There are significant benefits for all players involved in connected technologies in developing standards-based technologies.
The most obvious from a city’s perspective is being able to avoid ‘lock-in’ from using a proprietary solution from a single vendor. The risk here is that this then forces you to buy equipment from that vendor alone.
In contrast to this, standards-based technologies are developed after gathering a huge amount of knowledge and input from across the ecosystem, and so are likely to be technically better.
But they also introduce competition between vendors, allowing customers to buy from multiple suppliers knowing that interoperable technologies will work together seamlessly, with better prices, and avoiding the potential pitfalls of single-vendor sourcing.
WHY CELLULAR DOESN’T JUST MEAN MOBILE
In the smart city world, the most important and successful standards we have seen to date (and are now using) are the 3GPP family of cellular IoT technologies – ‘Long-Term Evolution for Machines’ (LTE-M) and ‘Narrowband-Internet of Things’ (NB-IoT).
Cellular IoT refers to the 3GPP standardised family of secure operator-managed IoT networks deployed in licensed spectrum.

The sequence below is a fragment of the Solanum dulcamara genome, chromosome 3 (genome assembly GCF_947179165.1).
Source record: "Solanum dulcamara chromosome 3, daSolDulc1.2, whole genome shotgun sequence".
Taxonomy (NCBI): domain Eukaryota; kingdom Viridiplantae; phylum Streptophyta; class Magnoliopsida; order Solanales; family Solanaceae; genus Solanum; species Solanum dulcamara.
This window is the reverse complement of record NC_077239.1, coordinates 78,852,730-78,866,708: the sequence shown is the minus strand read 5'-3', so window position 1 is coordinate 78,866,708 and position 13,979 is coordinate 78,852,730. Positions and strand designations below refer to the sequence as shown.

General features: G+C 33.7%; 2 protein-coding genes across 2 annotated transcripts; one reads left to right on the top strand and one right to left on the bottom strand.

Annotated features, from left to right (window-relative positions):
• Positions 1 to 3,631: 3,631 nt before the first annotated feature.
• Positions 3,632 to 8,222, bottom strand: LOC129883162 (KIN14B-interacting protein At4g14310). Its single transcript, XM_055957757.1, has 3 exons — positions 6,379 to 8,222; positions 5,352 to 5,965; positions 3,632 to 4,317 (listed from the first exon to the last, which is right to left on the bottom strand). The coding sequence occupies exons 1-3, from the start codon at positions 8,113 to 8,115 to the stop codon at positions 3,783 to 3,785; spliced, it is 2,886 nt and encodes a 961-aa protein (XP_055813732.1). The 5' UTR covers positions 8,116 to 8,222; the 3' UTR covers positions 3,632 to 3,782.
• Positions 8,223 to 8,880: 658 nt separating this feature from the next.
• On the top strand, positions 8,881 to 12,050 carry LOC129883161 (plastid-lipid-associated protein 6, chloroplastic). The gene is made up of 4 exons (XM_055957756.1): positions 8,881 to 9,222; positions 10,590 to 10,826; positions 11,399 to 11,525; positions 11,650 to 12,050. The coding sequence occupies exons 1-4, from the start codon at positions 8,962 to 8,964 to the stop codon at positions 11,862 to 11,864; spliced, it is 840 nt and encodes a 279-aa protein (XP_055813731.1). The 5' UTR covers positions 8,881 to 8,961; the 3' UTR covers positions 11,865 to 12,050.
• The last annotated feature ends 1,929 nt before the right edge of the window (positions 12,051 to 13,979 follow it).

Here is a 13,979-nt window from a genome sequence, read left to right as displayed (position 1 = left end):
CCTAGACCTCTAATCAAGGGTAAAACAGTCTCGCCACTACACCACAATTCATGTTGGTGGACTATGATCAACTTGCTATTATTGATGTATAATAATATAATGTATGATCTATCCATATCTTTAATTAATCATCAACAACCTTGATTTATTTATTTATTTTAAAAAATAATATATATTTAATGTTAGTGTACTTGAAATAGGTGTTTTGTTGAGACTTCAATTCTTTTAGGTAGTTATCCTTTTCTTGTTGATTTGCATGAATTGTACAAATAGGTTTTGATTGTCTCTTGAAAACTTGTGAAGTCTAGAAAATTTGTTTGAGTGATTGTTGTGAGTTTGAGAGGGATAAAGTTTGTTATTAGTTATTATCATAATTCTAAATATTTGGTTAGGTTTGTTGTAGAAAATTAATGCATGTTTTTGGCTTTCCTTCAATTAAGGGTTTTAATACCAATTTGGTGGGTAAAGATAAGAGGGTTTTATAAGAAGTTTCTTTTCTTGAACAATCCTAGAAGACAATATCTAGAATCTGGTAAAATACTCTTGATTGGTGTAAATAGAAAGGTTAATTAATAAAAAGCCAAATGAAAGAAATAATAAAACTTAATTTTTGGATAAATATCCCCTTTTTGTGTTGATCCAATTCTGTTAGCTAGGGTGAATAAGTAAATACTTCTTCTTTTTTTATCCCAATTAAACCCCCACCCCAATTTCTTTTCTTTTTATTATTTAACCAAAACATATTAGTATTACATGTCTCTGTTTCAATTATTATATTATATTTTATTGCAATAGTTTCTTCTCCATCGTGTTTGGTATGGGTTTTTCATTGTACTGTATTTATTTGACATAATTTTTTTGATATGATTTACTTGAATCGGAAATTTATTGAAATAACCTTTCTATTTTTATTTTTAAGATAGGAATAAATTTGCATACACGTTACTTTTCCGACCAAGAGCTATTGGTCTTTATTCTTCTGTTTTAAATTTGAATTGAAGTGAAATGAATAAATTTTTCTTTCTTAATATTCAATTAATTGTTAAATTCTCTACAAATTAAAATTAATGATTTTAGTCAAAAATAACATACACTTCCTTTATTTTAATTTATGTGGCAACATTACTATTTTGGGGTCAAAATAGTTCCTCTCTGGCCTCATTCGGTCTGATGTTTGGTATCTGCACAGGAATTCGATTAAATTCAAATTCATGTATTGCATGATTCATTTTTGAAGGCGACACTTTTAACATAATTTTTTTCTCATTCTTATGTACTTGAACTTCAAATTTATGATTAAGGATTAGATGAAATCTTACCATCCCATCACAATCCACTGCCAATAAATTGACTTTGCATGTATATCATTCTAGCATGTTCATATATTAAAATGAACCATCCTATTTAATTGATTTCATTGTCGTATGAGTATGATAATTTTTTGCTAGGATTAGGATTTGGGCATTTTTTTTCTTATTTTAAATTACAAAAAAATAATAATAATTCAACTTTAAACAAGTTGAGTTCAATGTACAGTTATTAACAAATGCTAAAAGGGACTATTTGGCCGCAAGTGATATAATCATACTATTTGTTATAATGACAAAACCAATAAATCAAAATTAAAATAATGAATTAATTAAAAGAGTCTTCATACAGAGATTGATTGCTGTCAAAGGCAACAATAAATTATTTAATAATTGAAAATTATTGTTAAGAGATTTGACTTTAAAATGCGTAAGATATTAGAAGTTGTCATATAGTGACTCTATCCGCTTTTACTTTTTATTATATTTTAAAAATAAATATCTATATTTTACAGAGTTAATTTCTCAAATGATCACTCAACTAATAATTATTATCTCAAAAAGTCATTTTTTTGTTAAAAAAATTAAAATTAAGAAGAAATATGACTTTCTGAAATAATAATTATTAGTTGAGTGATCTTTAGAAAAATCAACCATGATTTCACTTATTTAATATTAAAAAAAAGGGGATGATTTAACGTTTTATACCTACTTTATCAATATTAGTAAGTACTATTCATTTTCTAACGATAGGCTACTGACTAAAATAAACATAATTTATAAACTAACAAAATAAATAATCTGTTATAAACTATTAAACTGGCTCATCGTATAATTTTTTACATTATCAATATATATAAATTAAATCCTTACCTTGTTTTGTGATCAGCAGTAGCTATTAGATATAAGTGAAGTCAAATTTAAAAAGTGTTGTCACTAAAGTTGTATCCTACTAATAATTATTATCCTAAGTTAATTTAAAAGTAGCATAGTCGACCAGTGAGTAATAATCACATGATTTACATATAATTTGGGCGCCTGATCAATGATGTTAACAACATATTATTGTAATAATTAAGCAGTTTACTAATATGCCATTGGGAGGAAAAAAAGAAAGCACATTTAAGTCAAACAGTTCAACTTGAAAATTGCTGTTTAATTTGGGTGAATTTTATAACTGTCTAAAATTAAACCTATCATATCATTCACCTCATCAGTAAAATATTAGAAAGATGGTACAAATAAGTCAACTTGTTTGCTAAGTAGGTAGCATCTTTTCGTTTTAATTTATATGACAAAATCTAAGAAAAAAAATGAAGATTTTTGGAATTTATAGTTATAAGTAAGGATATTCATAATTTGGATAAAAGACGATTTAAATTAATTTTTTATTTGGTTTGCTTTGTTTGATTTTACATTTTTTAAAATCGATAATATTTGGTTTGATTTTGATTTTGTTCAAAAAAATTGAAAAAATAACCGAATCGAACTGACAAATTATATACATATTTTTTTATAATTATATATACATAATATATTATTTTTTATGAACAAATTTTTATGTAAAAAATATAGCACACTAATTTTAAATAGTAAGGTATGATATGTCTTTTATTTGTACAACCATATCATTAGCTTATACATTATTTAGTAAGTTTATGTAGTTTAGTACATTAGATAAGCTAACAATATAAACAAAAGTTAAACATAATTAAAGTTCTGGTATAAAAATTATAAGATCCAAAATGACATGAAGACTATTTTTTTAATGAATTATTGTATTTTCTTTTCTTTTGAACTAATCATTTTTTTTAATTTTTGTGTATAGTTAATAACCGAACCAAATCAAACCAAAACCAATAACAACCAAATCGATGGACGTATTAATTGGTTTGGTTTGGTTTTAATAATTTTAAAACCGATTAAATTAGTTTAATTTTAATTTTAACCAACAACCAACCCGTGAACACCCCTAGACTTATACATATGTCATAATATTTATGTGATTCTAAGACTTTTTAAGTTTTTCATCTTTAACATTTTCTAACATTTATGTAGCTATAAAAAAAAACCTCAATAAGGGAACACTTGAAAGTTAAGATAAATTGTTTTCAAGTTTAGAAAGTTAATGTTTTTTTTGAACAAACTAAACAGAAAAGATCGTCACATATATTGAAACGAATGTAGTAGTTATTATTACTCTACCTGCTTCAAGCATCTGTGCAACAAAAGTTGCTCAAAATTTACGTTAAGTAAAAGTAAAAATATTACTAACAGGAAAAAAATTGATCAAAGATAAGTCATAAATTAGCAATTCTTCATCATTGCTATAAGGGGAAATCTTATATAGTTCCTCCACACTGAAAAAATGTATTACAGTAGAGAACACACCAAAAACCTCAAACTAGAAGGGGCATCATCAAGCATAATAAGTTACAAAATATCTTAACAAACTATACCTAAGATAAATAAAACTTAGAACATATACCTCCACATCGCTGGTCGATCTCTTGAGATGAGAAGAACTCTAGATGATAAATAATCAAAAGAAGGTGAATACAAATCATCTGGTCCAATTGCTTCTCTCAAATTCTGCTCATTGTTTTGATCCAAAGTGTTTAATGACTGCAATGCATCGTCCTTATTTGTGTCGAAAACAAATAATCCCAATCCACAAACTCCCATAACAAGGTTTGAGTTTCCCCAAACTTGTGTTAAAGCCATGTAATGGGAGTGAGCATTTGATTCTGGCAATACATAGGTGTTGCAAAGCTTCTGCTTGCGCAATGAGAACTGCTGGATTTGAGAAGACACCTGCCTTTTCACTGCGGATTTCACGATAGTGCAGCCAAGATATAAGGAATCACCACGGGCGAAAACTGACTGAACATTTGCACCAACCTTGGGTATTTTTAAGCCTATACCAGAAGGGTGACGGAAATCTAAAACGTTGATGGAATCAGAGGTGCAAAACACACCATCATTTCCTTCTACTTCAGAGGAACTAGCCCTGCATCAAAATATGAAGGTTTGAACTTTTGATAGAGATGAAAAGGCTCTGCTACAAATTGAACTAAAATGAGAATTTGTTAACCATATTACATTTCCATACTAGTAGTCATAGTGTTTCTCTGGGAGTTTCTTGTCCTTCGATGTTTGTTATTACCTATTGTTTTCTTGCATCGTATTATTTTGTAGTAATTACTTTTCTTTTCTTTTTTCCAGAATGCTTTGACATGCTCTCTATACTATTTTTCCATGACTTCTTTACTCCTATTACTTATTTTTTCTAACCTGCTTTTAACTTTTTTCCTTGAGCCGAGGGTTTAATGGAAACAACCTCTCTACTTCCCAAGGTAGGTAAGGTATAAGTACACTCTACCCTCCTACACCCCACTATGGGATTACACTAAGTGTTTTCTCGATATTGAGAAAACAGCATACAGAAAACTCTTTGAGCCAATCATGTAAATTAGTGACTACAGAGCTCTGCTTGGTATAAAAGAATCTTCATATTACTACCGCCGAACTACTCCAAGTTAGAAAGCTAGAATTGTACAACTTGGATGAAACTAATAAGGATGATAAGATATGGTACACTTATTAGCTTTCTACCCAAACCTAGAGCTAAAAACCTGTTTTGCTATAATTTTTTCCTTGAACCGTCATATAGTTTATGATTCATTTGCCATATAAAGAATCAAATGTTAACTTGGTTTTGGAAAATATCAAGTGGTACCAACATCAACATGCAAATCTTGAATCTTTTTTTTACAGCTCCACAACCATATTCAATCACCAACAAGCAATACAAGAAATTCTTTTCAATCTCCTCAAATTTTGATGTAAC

These have been designed to support IoT applications that are low cost, use low data rates, require long battery lives, can operate in remote and hard to reach locations, and which are based on existing cellular networks that have evolved to deliver service to billions of new devices providing complete IoT connectivity.
Due to the diversity of IoT application requirements, a single technology is not capable of addressing all the LPWA (low-power wide-area) use cases.
It is for this reason that the mobile industry has focused on LTE-M and NB-IoT as two complementary licensed 3GPP standards.
Cellular technology in smart cities and intelligent street lighting is still relatively new but its technical specifications (as described below) make it the analyst’s choice as the leading technology for IoT applications in smart cities.